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ABSTRACT: Embryo development relies on the complex interplay of the basic cellular processes including proliferation, differentiation, and apoptotic cell death. Precise regulation of these events is the basis for the establishment of embryonic structures and the organ development. Beginning with fertilization of the oocyte until delivery the developing embryo encounters changing environmental conditions such as varying levels of oxygen, which can give rise to reactive oxygen species (ROS). These challenges are met by the embryo with metabolic adaptations and by an array of anti-oxidative mechanisms. ROS can be deleterious by modifying biological molecules including lipids, proteins, and nucleic acids and may induce abnormal development or even embryonic lethality. On the other hand ROS are vital players of various signaling cascades that affect the balance between cell growth, differentiation, and death. An imbalance or dysregulation of these biological processes may generate cells with abnormal growth and is therefore potentially teratogenic and tumorigenic. Thus, a precise balance between processes generating ROS and those decomposing ROS is critical for normal embryo development. One tier of the cellular protective system against ROS constitutes the family of selenium-dependent glutathione peroxidases (GPx). These enzymes reduce hydroperoxides to the corresponding alcohols at the expense of reduced glutathione. Of special interest within this protein family is the moonlighting enzyme glutathione peroxidase 4 (Gpx4). This enzyme is a scavenger of lipophilic hydroperoxides on one hand, but on the other hand can be transformed into an enzymatically inactive cellular structural component. GPx4 deficiency - in contrast to all other GPx family members - leads to abnormal embryo development and finally produces a lethal phenotype in mice. This review is aimed at summarizing the current knowledge on GPx isoforms during embryo development and tumor development with an emphasis on GPx4.Frontiers in Molecular Neuroscience 07/2011; 4:12. DOI:10.3389/fnmol.2011.00012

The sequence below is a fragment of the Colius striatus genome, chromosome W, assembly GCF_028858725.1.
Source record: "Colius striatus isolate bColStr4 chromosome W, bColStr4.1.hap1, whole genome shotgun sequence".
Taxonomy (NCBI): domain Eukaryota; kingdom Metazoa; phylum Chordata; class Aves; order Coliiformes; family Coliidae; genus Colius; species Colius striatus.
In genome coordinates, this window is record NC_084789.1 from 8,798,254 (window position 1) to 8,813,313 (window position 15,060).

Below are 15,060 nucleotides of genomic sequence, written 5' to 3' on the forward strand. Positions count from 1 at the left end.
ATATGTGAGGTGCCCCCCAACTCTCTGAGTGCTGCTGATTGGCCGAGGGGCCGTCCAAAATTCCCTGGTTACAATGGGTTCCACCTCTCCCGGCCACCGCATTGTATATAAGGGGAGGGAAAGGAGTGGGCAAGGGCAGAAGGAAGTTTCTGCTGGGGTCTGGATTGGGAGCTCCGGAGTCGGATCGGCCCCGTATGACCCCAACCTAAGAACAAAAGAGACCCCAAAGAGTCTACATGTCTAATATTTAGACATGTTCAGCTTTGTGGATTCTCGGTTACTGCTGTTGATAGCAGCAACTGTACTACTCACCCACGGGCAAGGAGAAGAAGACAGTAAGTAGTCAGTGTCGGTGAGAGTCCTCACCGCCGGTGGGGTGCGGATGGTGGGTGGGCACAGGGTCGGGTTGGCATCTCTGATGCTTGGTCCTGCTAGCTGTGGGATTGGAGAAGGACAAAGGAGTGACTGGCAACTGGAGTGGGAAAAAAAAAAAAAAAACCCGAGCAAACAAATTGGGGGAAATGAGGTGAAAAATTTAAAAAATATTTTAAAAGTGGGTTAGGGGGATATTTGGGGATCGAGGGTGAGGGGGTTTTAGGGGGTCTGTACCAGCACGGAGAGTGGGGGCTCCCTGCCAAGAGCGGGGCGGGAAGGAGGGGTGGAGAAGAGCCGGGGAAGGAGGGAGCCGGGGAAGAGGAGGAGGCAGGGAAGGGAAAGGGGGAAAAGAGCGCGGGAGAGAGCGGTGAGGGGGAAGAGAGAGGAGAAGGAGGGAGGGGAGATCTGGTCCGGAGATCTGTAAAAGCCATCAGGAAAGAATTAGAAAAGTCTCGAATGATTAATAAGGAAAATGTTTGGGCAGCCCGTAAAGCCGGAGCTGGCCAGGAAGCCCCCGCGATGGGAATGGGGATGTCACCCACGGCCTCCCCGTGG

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ABSTRACT: The epithelium that lines the conducting airways is composed of several distinct cell types that differentiate from common progenitor cells. The signals that control fate selection and differentiation of ciliated cells, a major component of the epithelium, are not completely understood. Ciliated cell differentiation can be accomplished in vitro when primary normal human bronchial epithelial (NHBE) cells are cultured at an air:liquid interface (ALI) but is inhibited when NHBE cells are cultured using submerged conditions. The mechanism by which submersion prevents ciliogenesis is not understood but may provide clues to in vivo regulation of ciliated cell differentiation. We hypothesized that submersion creates a hypoxic environment that prevents ciliated cell differentiation by blocking the gene expression program required for ciliogenesis. This was confirmed by showing expression of multicilin and FoxJ1, key factors needed for ciliated cell differentiation, was inhibited when NHBE were cultured in submerged and hypoxic conditions. Multicilin and FoxJ1 expression and ciliated cell differentiation were restored in submerged and hypoxic cells upon treatment with the γ-secretase inhibitor DAPT, which suggested Notch signaling was involved. Overexpression of NICD inhibited differentiation in the presence of DAPT confirming the role of Notch signaling. These results indicate that submersion and hypoxia prevent ciliated cell differentiation by maintaining Notch signaling, which represses genes necessary for ciliogenesis. These data provide new insights into the molecular mechanisms that control human bronchial differentiation.American Journal of Respiratory Cell and Molecular Biology 04/2014; DOI:10.1165/rcmb.2013-0237OC · 4.11 Impact Factor